(Commentary on this late-breaking important news item is reprinted from our blog in order to include it in this week's issue. Come back for next week's Chronicle for a news report on it, and visit The Speakeasy to read Scott Morgan's commentary on a daily basis.)
The DEA's recent tough-guy tactics in Colorado aren't winning them any friends in the press, the public, or even in politics. Colorado Congressman Jared Polis sent a scathing letter to Attorney General Holder and President Obama demanding that DEA be required to uphold the administration's policy of respecting medical marijuana laws. Here it is in part:
Despite these formal guidelines, Friday, February 12, 2010, agents from the US Department of Justice's Drug Enforcement Administration (DEA) raided the home of medical marijuana caregiver Chris Bartkowicz in Highlands Ranch, Colorado. In a news article in the Denver Post the next day, the lead DEA agent in the raid, Jeffrey Sweetin, claimed "We're still going to continue to investigate and arrest people... Technically, every dispensary in the state is in blatant violation of federal law," he said. "The time is coming when we go into a dispensary, we find out what their profit is, we seize the building and we arrest everybody. They're violating federal law; they're at risk of arrest and imprisonment."
Agent Sweetin's comment that "we arrest everybody" is of great concern to me and to the people of Colorado, who overwhelmingly voted to allow medical marijuana. Coloradans suffering from debilitating medical conditions, many of them disabled, elderly, veterans, or otherwise vulnerable people, have expressed their concern to me that the DEA will come into medical marijuana dispensaries, which are legal under Colorado law, and "arrest everybody" present. Although Agent Sweetin reportedly has backed away from his comments, he has yet to issue a written clarification or resign, thus the widespread panic in Colorado continues.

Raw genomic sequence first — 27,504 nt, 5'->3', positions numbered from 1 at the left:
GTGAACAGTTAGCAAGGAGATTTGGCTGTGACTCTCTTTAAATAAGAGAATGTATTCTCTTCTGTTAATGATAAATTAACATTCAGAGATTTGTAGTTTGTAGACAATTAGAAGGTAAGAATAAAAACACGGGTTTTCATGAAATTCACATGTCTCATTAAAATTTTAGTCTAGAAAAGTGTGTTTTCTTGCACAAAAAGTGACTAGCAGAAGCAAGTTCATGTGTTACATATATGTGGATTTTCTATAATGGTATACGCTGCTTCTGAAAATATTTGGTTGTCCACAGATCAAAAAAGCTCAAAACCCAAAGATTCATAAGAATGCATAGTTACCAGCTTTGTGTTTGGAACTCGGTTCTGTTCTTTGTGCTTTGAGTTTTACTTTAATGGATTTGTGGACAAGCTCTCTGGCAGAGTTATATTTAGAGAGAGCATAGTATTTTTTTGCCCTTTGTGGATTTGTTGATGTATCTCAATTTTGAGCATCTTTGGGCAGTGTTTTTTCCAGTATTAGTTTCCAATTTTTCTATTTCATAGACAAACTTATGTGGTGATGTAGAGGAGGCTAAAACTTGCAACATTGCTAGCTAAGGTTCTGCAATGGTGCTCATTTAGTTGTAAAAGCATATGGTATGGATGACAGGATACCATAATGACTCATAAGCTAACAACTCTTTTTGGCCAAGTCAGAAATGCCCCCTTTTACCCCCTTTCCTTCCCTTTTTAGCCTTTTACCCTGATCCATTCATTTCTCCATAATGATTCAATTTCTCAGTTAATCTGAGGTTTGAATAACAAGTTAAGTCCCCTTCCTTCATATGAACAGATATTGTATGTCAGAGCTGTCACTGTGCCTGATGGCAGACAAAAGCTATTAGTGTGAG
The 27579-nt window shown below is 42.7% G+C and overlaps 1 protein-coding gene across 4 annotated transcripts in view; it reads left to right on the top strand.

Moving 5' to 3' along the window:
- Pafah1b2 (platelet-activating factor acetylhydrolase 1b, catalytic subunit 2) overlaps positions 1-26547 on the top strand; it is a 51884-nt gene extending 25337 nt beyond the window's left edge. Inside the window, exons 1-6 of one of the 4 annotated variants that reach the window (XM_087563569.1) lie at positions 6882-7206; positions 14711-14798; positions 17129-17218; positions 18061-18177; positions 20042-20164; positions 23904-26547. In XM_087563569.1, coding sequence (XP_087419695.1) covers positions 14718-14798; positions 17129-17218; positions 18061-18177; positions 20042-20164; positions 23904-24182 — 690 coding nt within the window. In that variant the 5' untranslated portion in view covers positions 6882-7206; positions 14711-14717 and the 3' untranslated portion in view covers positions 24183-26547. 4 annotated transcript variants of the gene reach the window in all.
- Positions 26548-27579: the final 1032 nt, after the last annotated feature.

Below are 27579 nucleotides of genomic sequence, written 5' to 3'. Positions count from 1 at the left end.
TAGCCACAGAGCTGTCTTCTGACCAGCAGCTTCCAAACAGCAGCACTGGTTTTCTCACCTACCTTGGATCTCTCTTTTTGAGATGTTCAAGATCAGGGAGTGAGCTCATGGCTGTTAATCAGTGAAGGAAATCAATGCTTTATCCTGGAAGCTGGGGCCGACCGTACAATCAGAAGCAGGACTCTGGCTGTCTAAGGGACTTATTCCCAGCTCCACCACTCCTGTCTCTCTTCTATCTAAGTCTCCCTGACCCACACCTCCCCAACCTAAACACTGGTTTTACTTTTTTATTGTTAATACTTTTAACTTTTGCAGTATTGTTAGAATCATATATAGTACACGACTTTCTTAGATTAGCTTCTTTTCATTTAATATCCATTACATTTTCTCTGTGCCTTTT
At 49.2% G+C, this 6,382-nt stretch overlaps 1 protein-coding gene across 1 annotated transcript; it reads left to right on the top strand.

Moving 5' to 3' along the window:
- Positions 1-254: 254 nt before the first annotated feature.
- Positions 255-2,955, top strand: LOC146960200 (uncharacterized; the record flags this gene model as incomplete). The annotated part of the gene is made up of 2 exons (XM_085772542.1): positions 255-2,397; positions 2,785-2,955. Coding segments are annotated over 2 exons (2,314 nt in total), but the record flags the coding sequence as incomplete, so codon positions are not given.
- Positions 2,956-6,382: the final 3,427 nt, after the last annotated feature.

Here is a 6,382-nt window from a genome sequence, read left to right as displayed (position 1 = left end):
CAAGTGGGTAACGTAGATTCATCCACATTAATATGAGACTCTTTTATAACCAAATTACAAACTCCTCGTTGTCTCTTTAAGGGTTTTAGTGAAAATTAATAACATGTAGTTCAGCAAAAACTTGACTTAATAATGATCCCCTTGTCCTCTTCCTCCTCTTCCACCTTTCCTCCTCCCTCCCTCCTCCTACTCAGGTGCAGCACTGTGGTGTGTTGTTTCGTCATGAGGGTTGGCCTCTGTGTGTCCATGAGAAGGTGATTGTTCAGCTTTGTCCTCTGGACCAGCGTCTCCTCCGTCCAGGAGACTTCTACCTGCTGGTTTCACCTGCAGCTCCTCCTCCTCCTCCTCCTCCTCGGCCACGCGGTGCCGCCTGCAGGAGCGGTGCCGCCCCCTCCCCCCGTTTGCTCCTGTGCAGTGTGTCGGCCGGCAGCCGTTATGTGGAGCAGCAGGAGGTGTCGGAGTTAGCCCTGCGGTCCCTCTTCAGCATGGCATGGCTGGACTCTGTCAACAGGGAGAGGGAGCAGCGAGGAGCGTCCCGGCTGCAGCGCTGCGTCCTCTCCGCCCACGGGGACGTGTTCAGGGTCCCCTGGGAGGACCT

On May 14, 2009, Mr. Kerlikowske told the Wall Street Journal: "Regardless of how you try to explain to people it's a 'war on drugs' or a 'war on a product,' people see a war as a war on them," he said. "We're not at war with people in this country." The actions and commentary of Mr. Sweetin are inconsistent with the idea of not waging war against the people of the State of Colorado and are a contradiction to your agency's laudable policies. [Westword]
Right on. We're witnessing a conspicuous disruption of the White House's carefully crafted effort to reduce controversy in the war on drugs, and it's clear that the silence must soon be broken in Washington. It's easy to say "we're not at war," but until you order the soldiers under your command to lay down their arms, it won't be possible to sugarcoat any of this.